Getting The Bus To Work Could Help You Lose Weight And Maintain A Healthy BMI, Says Study

Could Getting The Bus To Work Help You Lose Weight?
Betsie Van Der Meer via Getty Images

From dodging traffic jams to cramming onto a packed train carriage, the daily commute is a stressful event that most of us wouldn't wish on our worst enemy.

Something to make the time fly, however, is that as you stand with your face pressed against a stranger's armpit, you're actually helping to keep yourself trim.

How? Research suggests that people who drive to work could lose up to half a stone if they used public transport or actively commuted instead.

Experts have found that people who get the bus or train and those who walk or cycle into the office weigh less than those who get to work in private vehicles.

The new study, published on, examined more than 15,000 commuters' body mass index (BMI) scores.

The average BMI for men was 28 and the average BMI score for women was 27. According to NHS guidance, those with a BMI of 25 to 29.9 are considered to be overweight.

The researchers from University College London and the London School of Hygiene and Tropical Medicine, found that compared with using private transport, people who travelled by public or active transport had significantly lower BMI scores.

Men who commuted using public modes of transport or those who walked or cycled had BMI scores around one point lower than those who used private transport - equating to a difference in weight of 3kg, or almost half a stone, for the average man.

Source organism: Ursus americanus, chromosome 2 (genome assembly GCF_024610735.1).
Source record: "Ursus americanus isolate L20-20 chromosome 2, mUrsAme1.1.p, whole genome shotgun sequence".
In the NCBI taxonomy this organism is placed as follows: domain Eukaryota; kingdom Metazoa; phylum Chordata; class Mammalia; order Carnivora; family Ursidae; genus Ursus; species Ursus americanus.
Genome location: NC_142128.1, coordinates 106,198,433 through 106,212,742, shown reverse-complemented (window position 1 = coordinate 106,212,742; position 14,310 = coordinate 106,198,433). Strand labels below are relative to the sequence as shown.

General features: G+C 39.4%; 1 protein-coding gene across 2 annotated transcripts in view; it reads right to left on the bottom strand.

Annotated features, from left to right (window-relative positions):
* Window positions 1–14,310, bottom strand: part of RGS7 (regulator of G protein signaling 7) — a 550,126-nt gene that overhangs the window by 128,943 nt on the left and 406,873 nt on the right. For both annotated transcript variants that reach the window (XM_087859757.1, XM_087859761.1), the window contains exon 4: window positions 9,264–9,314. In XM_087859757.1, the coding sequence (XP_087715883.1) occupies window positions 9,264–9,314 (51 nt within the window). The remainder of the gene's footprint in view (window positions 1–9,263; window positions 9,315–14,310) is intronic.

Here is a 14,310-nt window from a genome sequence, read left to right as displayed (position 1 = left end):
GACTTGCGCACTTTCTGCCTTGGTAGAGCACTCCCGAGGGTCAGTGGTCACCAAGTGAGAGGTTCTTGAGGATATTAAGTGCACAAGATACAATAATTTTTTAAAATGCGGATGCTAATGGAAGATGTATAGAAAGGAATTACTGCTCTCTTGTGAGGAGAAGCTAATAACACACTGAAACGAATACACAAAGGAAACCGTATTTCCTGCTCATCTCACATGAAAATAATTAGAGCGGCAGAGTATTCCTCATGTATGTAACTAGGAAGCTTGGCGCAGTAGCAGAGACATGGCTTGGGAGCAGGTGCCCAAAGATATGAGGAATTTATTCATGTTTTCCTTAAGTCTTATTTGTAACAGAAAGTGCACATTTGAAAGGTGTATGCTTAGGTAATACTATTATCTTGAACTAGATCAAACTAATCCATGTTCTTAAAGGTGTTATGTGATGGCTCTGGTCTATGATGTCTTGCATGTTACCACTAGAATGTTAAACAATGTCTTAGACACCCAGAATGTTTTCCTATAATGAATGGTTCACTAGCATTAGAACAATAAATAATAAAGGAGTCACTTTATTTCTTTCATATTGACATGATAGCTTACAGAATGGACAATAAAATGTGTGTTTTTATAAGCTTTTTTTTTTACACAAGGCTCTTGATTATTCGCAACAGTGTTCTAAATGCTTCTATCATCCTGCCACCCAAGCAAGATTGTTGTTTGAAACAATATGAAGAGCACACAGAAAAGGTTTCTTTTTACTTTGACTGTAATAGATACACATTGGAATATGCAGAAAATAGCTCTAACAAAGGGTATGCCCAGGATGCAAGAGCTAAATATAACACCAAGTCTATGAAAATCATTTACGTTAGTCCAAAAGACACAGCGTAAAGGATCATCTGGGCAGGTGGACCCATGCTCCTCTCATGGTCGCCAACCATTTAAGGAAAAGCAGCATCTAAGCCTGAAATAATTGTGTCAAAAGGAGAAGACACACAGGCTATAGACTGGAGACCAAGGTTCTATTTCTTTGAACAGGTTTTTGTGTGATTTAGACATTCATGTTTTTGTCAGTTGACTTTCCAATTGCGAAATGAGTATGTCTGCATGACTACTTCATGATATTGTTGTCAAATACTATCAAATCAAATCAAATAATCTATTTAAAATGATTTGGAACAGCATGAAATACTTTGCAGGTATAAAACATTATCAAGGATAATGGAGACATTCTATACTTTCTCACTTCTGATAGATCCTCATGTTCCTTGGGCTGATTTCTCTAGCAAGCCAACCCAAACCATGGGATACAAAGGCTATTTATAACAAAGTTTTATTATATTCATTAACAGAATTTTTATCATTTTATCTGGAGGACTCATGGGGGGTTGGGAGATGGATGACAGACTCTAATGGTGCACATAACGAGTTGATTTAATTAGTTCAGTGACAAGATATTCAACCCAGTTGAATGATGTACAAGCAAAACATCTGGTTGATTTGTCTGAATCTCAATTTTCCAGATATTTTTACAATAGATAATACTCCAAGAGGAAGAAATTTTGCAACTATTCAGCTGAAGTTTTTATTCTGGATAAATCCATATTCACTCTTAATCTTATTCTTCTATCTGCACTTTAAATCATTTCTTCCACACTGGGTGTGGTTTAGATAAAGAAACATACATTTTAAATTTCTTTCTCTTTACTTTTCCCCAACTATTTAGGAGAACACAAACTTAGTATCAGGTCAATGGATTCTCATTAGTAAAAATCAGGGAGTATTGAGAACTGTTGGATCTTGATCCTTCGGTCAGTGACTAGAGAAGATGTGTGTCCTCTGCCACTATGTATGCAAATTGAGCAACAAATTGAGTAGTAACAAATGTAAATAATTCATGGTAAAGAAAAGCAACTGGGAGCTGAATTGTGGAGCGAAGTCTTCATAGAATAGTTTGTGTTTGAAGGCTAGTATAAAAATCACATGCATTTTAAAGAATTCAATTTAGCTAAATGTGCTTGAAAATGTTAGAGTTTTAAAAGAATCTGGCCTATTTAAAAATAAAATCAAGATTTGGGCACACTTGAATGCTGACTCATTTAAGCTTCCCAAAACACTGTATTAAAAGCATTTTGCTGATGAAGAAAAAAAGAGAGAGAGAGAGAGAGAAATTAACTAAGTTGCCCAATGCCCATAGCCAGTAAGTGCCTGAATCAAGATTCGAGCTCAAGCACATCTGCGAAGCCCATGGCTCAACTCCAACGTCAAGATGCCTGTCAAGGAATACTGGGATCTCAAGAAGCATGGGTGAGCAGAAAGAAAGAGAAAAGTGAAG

Women who used public transport or actively made their way into the office had BMI scores around 0.7 points lower than those who drive themselves in to work - equating to a difference in weight of 2.5kg, or 5.5lb, for the average woman.

The authors wrote: "Those who used active and public transport modes had a lower BMI and percentage body fat compared with those who used private transport."

"A key finding from this study is that the effects observed for public transport were very similar in size and significance to those for walking or cycling to work. This finding may have important implications for transport and health policy, as over the past decade the proportion of commuters who walk or cycle to work has remained stubbornly low outside major cities in the UK.

"Greater emphasis on encouraging a shift from private to public transport modes may plausibly have significant population health benefit and may be more acceptable to commuters."

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